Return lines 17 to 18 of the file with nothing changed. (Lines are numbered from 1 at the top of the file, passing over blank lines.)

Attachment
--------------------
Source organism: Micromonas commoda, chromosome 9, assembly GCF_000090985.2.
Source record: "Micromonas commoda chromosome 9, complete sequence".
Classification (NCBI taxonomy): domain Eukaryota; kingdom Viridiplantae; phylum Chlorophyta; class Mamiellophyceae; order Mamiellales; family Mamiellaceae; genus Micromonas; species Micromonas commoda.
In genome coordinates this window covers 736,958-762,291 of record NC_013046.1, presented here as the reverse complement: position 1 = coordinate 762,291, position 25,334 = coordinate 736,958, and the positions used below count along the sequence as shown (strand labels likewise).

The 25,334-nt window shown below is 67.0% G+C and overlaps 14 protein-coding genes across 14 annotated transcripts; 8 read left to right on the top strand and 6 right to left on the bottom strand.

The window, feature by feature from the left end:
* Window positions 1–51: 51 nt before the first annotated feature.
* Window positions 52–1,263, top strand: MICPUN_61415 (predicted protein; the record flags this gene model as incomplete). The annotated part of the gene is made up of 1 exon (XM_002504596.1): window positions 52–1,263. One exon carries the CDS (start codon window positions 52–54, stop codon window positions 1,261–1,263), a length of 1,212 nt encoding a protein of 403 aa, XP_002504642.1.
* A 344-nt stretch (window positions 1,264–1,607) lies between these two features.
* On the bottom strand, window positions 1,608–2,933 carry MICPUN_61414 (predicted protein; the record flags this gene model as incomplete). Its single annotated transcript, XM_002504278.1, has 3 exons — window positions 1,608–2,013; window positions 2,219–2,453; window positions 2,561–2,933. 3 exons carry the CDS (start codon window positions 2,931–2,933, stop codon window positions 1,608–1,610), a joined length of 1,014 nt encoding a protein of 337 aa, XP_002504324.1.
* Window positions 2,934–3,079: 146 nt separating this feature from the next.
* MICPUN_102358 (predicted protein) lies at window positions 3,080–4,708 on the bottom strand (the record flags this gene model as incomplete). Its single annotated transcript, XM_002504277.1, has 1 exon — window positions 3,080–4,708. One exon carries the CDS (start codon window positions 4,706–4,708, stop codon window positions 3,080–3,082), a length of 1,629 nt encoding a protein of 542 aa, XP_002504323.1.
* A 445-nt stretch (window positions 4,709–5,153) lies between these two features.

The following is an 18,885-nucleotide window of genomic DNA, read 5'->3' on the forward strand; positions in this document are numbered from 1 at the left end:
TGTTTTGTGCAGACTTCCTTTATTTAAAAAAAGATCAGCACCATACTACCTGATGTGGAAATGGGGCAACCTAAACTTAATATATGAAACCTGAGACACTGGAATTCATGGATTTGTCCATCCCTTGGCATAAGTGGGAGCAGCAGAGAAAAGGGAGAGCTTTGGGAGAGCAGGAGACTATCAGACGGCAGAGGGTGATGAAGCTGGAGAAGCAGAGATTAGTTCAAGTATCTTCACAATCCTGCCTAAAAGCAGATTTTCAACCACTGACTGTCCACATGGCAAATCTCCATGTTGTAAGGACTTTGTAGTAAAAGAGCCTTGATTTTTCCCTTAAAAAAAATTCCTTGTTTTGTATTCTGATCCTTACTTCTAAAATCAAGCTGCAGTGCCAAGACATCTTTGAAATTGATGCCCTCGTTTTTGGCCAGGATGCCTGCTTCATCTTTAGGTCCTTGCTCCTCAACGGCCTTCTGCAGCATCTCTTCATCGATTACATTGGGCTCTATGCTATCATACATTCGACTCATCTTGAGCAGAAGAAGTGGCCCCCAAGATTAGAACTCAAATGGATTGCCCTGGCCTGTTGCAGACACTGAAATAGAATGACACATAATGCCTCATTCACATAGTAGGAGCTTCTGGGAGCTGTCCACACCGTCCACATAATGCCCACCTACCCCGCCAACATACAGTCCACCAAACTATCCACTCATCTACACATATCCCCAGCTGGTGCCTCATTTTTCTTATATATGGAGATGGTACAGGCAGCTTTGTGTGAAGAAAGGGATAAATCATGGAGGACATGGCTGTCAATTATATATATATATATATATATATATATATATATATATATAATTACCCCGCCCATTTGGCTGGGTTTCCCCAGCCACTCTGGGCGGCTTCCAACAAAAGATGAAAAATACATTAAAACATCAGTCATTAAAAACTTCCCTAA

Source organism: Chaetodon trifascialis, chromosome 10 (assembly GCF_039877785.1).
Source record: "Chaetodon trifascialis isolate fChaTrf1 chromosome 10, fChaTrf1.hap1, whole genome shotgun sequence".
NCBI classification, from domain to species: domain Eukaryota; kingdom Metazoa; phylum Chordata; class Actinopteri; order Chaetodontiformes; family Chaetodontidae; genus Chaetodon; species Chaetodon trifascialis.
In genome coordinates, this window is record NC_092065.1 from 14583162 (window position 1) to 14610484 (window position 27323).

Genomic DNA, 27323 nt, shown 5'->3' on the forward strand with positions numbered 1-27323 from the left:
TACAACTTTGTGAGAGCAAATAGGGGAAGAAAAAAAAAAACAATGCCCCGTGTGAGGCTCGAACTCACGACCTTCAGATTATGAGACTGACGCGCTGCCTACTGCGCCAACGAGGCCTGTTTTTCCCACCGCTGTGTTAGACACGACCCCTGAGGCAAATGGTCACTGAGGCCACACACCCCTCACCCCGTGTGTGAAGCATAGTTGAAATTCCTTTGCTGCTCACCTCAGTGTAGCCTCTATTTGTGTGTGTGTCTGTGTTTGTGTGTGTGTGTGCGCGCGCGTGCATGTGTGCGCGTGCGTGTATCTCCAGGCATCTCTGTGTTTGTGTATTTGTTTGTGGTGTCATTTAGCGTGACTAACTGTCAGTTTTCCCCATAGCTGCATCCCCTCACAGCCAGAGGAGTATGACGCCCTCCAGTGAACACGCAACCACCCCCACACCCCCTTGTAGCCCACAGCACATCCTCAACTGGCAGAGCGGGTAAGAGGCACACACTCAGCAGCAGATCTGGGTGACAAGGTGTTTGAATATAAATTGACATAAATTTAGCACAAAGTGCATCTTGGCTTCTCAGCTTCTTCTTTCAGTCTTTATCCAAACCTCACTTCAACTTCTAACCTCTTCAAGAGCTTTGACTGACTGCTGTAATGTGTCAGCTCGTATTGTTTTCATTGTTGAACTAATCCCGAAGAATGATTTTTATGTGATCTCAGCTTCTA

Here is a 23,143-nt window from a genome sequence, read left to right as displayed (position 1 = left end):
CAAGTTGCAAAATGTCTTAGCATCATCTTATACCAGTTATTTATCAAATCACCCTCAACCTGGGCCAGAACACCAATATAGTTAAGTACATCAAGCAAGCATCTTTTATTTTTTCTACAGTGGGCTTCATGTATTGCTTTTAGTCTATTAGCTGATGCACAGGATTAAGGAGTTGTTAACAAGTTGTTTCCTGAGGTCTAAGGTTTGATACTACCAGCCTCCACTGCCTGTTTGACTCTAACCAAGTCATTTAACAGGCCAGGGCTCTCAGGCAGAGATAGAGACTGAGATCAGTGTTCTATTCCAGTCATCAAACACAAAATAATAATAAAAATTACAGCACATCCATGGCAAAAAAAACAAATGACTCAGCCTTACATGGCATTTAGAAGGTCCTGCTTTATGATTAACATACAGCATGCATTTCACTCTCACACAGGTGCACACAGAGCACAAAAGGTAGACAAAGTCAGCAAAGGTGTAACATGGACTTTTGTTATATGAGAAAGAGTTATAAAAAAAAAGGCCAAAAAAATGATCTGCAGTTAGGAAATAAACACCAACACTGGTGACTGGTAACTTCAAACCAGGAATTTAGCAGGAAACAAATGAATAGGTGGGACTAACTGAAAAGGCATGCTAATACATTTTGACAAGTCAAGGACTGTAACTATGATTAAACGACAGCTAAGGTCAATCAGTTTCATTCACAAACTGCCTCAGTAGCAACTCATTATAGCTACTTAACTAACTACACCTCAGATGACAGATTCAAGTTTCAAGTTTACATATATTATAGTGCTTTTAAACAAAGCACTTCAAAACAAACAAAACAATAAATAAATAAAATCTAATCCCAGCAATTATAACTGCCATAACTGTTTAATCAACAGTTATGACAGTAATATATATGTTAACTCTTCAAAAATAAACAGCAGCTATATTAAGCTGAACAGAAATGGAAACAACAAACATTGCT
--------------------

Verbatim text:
Source record: "Chaetodon trifascialis isolate fChaTrf1 chromosome 10, fChaTrf1.hap1, whole genome shotgun sequence".
NCBI classification, from domain to species: domain Eukaryota; kingdom Metazoa; phylum Chordata; class Actinopteri; order Chaetodontiformes; family Chaetodontidae; genus Chaetodon; species Chaetodon trifascialis.